Home Entrepreneur A Guide to The Top Three Small Business Financial Statements

A Guide to The Top Three Small Business Financial Statements


Understanding these reports is key to understanding your business’ financial numbers.

April 20, 2021

4 minutes of reading

Comments expressed by Businessmen the contributors are their own.


Several times in my accounting and consulting career, I have had to explain very basic financial topics to people. the owners. I’ve talked to VPs of multibillion-dollar companies that they don’t understand and for new business owners who cannot understand why they have to pay taxes for a million dollars. Both scenarios highlight highly successful businesses that lack a simple explanation of what their numbers reflect.

Business owners are so busy running their businesses that it can sometimes be difficult to get a better picture of what’s going on. With so much information available to everyone online, it’s hard to refine it into useful knowledge. It is so easily consumed by details that we cannot see the forest for the trees. This is especially true in business accounting systems.

There are many useful reports for business owners to review to evaluate and better understand their business’s financial position. With cloud-based accounting, there are plenty of reports available. The problem lies in information overload: Which report do you choose, and which information is appropriate? Here are some quick tips for understanding the three key reports, how they relate to each other, and how to quickly apply them to your business.

Income statement

The Income Statement is probably the simplest statement to understand. That is that your business receives from selling products or providing services minus the costs your business incurs to provide those products or services. Remember that the income statement doesn’t include any loan or property purchases. Often times, what’s not included in the income statement is what the business owner needs to understand more about.

Accounting balance sheet

Your balance sheet is the second most familiar and useful report because it shows your balances in all of your accounts. Depending on your industry, this might include just your bank account, or it could be the backbone of the business if you have a lot of assets. Balance sheets are reported almost exclusively at cost. This means, for example, that if your business bought a stock 30 years ago for $ 500, it will still show up as a $ 500 asset, not at today’s market value.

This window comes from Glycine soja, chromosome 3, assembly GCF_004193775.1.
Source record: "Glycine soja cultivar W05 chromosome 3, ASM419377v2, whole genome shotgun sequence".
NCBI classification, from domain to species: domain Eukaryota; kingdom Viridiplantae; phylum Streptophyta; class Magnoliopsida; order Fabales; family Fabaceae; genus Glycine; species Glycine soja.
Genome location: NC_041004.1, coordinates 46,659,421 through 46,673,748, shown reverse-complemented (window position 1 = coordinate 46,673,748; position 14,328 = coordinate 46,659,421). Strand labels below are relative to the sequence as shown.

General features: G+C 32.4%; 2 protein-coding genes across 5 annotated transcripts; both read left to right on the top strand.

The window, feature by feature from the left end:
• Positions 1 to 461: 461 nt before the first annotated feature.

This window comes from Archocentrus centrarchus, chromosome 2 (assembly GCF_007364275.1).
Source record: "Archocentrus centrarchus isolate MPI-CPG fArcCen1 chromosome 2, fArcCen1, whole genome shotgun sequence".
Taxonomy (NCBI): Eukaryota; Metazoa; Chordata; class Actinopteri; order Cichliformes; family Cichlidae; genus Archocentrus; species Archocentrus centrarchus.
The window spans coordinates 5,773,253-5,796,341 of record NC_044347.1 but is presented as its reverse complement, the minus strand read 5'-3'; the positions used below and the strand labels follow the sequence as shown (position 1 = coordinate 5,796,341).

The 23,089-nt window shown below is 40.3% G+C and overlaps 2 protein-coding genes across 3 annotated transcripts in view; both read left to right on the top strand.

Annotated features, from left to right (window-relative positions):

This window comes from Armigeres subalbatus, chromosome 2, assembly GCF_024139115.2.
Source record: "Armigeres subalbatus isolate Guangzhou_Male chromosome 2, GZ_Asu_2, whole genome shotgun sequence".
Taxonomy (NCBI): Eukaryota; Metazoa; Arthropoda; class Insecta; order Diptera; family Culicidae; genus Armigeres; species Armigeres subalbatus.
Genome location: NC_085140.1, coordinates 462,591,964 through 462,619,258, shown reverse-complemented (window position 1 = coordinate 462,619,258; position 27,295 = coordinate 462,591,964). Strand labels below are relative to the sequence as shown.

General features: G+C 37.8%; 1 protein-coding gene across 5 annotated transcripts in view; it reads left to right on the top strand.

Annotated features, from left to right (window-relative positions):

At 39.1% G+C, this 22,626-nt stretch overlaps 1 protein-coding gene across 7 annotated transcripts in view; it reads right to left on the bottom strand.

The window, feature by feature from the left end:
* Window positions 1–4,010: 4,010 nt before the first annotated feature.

Statements of cash flows

The cash flow report will give you an overview of how much cash goes into and out of your business without being included in your income statement. For example, if you take out a loan, then you will have a large deposit in your bank account; this is not however, so it won’t show up on your earnings report. The cash flow report will also let you know how much has been distributed to owners or investors as dividends.

Related: Visual guide for for Your Business (Infographics)

Bank Balance: Increase and Decrease

One of the most common problems I see is that business owners are unable to explain changes in their bank balance. Here are a few simple ideas to keep in mind: you use cash (decrease) to buy property, you get cash (increase) if you borrow and you can take or spend cash if you take in or distributing money to owners. For businesses without debt, the cash increase should be at least as large as net income.

Related: 6 things you didn’t know about your financial report

Simplify with KPIs

As a busy business owner, you don’t have time to navigate a lot of financial reports and try to understand what’s going on. You can get an intuitive sense of your business rather than relying on the accounting system. Connect visually and finance using Key Performance Indicators or KPIs. Your intuition may be good, but better if the numbers support it.

Many articles will explain income statements, balance sheets and cash flow statements and how to compile them. These articles are great, but most of them are too technical and not enough regarding the reality of what the numbers represent. Keep these simple concepts in mind as you decode your financial statements. Contact your return number Reality will give you a better understanding of your overall business without having to headache and think a lot about numbers.

Related: The numbers in your business plan

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